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Simple moving average

The simple moving average (SMA) is a popular technical analysis tool and trading indicator. Used mainly to identify trends, it is one of the most commonly used indicators across all financial markets. The SMA works by smoothing out past price data and is generally seen as a lagging indicator.

Trading with the SMA shows the average price of a security over a certain length of time and is plotted as a single line on a candlestick chart. Because it is customisable over different time horizons, the SMA is used by both short-term traders and long-term investors. For example, a short-term trader may use the 20-day simple moving average to identify short-term price trends​. In contrast, a long-term investor may use the 200-day SMA to identify the long-term trend. It can be applied to all financial markets, such as shares, currencies, indices and exchange-traded funds (ETFs).

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What is the simple moving average?

The simple moving average is a lagging indicator because it is based on past price data. The longer the time period of the SMA, the greater the lag. While the SMA is a helpful technical analysis​ tool, it is best used along with other popular indicators such as trendlines and volume analysis.

In most trading scenarios, the SMA is plotted on a price chart along with the exponential moving average (EMA). They share similarities and differences but, like most technical indicators, they work best together to define price trends and momentum in trading.

How to calculate the SMA

The simple moving average is quite easy to calculate. Most trading platforms offer tools that can automatically calculate the SMA. This means that traders will almost never have to manually calculate the SMA for their trades as modern charting software will perform all the calculations instantly. However, the below formula is good for a trader's general knowledge.

SMA indicator formula

  • The SMA formula is calculated by averaging a number of past data points. Past closing prices are most often used as data points.
  • For example, to calculate a security’s 20-day SMA, the closing prices of the past 20 days would be added up, and then divided by 20.
  • Similarly, to calculate a security’s 200-day SMA, the closing prices of the past 200 days would be totalled, and divided by 200.

How to use a simple moving average

There are two main ways to use the simple moving average. The first is trend analysis. At a very basic level, traders and investors use the SMA to assess market sentiment and get an idea of whether the price of a security is trending up or down.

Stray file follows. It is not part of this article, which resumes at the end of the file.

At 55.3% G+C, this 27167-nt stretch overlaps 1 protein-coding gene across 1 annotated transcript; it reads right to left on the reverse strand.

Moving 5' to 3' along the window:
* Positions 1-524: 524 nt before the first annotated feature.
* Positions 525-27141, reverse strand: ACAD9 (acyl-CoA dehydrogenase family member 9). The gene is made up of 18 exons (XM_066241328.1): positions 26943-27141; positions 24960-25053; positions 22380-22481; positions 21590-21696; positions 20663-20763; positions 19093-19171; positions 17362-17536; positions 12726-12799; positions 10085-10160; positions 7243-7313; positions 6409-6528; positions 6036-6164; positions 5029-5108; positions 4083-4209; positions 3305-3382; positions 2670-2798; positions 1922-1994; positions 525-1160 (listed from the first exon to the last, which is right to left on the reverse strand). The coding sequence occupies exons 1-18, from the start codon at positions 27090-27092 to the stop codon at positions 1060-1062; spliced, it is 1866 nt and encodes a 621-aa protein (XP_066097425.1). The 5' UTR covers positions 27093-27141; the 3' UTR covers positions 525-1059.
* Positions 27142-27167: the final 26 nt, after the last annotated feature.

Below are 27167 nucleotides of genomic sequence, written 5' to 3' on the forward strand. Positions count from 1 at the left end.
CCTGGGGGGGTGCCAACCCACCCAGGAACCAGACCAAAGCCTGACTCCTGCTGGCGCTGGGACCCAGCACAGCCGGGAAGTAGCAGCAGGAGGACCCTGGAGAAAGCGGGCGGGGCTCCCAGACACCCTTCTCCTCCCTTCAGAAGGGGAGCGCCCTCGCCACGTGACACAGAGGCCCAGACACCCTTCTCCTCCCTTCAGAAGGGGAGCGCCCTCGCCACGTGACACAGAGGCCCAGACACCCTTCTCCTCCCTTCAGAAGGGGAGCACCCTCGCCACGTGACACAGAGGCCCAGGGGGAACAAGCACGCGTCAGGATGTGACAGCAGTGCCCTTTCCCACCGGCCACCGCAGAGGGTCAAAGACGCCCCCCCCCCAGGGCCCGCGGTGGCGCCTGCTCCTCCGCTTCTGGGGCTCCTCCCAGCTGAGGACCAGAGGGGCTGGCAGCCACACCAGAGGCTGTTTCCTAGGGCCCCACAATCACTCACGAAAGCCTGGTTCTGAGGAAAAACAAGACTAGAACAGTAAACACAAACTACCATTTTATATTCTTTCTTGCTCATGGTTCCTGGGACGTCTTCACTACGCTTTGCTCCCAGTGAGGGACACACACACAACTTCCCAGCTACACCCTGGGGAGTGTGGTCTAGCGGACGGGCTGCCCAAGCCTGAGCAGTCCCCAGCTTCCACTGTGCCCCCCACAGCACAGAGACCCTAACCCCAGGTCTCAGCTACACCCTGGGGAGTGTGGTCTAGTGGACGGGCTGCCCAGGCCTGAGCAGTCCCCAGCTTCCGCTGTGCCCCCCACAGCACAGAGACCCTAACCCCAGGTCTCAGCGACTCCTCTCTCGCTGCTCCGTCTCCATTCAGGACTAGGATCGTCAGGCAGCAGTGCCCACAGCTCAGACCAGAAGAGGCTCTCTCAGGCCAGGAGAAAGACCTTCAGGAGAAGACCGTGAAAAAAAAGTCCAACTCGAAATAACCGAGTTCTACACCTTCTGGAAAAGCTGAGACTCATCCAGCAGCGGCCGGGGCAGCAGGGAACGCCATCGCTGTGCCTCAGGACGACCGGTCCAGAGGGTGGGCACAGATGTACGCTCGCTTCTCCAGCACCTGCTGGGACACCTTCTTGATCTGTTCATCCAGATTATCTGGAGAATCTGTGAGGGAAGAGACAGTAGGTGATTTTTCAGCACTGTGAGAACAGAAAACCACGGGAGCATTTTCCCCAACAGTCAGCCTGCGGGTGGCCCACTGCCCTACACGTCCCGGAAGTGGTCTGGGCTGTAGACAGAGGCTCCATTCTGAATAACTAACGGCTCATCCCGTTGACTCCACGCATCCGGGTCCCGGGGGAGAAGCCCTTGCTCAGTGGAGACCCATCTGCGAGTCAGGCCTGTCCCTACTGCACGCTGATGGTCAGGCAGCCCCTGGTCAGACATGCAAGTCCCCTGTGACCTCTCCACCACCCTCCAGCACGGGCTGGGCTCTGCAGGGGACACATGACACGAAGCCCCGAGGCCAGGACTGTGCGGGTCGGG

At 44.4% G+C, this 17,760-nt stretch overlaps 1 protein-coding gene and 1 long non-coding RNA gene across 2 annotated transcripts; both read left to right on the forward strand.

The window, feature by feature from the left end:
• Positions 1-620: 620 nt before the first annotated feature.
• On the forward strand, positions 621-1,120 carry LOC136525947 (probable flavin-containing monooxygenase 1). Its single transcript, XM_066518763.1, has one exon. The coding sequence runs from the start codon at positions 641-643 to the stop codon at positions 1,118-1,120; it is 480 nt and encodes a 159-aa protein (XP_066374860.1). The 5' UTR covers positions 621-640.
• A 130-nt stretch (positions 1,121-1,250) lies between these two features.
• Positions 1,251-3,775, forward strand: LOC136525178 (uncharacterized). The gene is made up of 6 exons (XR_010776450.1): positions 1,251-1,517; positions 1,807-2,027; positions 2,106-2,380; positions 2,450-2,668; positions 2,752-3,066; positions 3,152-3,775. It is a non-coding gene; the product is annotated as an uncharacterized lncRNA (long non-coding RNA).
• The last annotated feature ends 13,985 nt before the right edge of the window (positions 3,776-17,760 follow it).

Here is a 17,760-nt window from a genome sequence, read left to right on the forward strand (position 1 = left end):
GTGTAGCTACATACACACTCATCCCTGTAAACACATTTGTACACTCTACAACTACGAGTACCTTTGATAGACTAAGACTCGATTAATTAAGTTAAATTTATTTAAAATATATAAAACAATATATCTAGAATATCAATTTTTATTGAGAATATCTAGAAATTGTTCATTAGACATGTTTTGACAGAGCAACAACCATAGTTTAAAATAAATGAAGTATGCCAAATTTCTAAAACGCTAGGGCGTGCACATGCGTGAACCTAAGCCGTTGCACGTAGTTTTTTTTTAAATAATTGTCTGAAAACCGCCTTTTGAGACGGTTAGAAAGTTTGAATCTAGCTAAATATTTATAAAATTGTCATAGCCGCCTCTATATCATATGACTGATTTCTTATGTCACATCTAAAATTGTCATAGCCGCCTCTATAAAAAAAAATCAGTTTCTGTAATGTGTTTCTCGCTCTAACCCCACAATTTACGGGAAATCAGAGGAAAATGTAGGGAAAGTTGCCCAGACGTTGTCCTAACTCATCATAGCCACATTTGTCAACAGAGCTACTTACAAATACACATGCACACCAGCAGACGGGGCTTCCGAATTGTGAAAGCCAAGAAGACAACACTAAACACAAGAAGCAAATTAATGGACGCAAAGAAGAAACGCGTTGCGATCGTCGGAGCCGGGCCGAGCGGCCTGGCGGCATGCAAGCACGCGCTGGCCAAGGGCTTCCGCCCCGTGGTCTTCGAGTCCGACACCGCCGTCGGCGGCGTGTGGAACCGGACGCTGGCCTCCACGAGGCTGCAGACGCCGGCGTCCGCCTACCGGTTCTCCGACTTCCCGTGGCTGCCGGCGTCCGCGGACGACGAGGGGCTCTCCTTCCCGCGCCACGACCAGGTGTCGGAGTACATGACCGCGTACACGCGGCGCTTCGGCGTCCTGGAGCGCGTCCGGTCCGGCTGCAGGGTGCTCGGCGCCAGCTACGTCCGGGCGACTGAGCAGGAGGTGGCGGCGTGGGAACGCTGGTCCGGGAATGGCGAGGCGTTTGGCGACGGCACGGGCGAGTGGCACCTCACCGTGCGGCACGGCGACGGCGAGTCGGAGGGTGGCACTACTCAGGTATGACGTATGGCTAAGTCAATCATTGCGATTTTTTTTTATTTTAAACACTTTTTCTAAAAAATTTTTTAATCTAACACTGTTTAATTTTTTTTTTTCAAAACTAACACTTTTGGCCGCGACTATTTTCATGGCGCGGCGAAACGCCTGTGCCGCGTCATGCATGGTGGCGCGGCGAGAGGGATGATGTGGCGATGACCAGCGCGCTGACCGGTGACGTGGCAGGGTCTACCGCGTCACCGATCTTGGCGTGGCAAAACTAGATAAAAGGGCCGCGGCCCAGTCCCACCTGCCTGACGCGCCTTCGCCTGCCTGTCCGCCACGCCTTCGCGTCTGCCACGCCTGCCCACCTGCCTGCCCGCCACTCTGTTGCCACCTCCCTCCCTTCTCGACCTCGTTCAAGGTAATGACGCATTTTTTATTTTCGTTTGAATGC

The basic rule for trading with the SMA is that a security trading above its SMA is in an uptrend, while a security trading below its SMA is in a downtrend. For example, a security trading above its 20-day SMA is thought to be in a short-term uptrend. In contrast, a security trading below its 20-day SMA is thought to be in a long-term downtrend. By analysing the SMA, the investor or trader can quickly assess market trends and determine whether the security is trending upward or downward.

Simple moving averages can be useful in spotting trend changes. They can also be used to identify support and resistance levels. Often, during a trend, the SMA will provide a dynamic level of support or resistance. For example, a security in a long-term uptrend may continually pull back a little, but find support at the 200-day SMA. This can also be helpful in identifying trend changes. This method can be used across many markets, including foreign exchange, indices and stock markets.

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Difference between simple and exponential moving average

The simple moving average is the simplest type of moving average. It is calculated by adding up past data points and then dividing by the total number of data points. While the SMA is a very popular technical indicator, it does have one main weakness. Some traders and investors believe that it is flawed because every data point has the same weight. They argue that current data is more important than previous data and should therefore have a higher weight. As a result, some traders and investors prefer to use another form of moving average, known as the exponential moving average​ (EMA).

In comparison to the SMA, the exponential moving average gives more weight to the most recent prices. This is the key difference between the SMA and EMA. The EMA is more responsive to the latest data than the SMA, because the latest data has a larger impact on the calculation. Calculating the EMA is more complicated than the SMA. However, like the SMA, most charting software available will draw an EMA line at the click of a button, including our trading platform for PC​, Next Generation.

Simple moving average and technical analysis

Technical analysis is mainly used by short-term traders​ in strategies such as intraday trading. This form of analysis uses past security price patterns to predict future price movements. In contrast, fundamental analysis is favoured by long-term investors. This style of analysis focuses on economic indicators such as company revenue, profit and growth in order to identify potential investments.